Will taking a postgraduate qualification help my career?
That depends upon your intended career path.
- You can’t practice as a vet, doctor, or in most teaching, social and healthcare roles without a relevant postgraduate vocational qualification.
- Some research-based careers require you to have taken a research intensive postgraduate course.
- In other cases, a postgraduate course may be seen as an example of your commitment to a specialism, or as a way of accelerating your move to professional accreditation – e.g., as a chartered engineer.
But in all cases, you need the personal abilities and commitment for the job as well as an actual qualification.
I’m completing my undergraduate studies. How different will it be if I study at postgraduate level?
Postgraduate courses are usually shorter than undergraduate degrees – many take around a year to complete. They are more specialist and you’ll have to work even harder and do more research.
Can I study part-time at postgraduate level, or by distance learning?
There are part-time postgraduate courses – many qualifications have that option so you can study and not have to give up your work.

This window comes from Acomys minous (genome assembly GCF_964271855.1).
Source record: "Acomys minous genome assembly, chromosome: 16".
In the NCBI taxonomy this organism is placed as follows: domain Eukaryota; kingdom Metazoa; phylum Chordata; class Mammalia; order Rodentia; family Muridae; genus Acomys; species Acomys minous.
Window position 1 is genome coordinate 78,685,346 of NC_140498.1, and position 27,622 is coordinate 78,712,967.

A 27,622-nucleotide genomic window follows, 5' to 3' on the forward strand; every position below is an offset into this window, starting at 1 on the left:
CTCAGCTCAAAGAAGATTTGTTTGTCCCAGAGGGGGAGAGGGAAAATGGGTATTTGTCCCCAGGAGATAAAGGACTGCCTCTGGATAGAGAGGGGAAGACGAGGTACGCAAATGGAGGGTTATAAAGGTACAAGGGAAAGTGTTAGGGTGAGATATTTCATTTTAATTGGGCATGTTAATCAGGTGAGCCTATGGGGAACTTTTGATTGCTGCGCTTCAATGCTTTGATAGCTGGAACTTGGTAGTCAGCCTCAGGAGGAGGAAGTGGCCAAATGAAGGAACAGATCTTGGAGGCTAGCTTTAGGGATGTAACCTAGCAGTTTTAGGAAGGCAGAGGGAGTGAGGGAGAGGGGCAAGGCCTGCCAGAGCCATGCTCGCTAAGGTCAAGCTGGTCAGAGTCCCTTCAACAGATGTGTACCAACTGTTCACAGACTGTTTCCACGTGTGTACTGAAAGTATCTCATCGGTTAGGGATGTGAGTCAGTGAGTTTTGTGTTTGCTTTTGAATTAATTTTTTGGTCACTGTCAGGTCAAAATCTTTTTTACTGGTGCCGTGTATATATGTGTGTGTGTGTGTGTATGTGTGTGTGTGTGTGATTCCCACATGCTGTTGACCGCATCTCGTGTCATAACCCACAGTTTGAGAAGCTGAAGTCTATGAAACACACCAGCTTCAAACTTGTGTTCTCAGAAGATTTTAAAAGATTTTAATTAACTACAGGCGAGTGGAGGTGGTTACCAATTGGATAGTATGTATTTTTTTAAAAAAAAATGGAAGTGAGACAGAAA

Part-time course fees are less expensive for each single year of study, but may be more expensive overall as the course lasts longer.
Studying by distance learning is another option and can be cheaper.
Please see our advice on modes of study.
International students: If you require a Tier 4 student visa, you will not be able to study a part-time course.
What are the fees for postgraduate degrees?
- What you pay will be determined by the duration of the course, its perceived quality and reputation, its level, and how much it costs the university to manage.
- A doctorate costs more than a master's, and an MBA costs more than a PhD.
- Tuition fees range from £9,000 a year to over £30,000, with the average around £11,000 per year.
- Fees are normally higher for international students.
Can I get help with funding?
It’s always worth checking to see if there are grants, bursaries, scholarships, or sponsorship opportunities for your course, either offered by the university, businesses or organisations, or a public body such as a charity. Please see our finance and support section for guidance on how to research the possibilities.
Other than that, your options are paying from savings if you have them, or securing a loan. The Government will not pay your fees but exceptions are made for initial teacher training and many qualifications in social work and medicine or healthcare.
Can I study at postgraduate level without going to university or without a first degree?
It's possible to study at postgraduate level without going to university, as some companies, professional bodies and a limited number of further education colleges also have courses for postgraduates.
In a small number of cases, you’ll be able to take a postgraduate qualification without a first degree – providing you can supply evidence of subject knowledge and ability.
What are the entry requirements for postgraduate study?